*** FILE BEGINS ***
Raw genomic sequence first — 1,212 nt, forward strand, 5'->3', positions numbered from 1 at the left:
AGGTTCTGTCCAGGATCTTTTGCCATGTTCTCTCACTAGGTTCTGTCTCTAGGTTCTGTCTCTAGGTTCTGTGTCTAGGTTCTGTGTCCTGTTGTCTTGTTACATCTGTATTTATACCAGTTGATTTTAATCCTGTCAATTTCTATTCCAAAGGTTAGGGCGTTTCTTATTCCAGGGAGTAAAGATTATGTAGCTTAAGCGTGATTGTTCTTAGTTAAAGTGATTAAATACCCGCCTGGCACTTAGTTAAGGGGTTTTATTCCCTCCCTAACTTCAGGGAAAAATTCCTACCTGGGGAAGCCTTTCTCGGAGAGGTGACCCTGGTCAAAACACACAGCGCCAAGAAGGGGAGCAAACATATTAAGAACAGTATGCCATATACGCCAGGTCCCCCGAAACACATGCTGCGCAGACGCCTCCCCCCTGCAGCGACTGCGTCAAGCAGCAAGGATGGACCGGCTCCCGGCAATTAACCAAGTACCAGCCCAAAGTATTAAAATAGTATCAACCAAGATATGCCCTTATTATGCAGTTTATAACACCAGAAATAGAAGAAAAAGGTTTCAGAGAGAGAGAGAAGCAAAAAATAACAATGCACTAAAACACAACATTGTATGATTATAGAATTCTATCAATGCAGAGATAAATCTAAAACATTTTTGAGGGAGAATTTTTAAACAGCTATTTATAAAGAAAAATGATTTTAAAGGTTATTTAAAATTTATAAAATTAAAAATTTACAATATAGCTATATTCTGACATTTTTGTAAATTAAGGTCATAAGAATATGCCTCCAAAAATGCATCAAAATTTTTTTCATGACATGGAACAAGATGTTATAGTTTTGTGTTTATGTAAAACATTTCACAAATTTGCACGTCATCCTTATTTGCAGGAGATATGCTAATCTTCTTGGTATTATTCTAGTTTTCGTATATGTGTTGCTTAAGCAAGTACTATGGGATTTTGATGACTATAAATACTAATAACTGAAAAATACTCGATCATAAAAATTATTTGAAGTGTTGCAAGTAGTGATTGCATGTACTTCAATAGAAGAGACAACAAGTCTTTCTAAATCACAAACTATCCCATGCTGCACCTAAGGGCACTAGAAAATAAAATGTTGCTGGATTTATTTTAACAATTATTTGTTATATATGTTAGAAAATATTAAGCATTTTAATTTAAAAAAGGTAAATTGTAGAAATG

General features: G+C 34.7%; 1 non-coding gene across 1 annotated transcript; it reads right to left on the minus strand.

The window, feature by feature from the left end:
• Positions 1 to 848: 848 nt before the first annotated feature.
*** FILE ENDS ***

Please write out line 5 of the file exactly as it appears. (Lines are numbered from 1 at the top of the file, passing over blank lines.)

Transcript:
• Positions 1 to 848: 848 nt before the first annotated feature.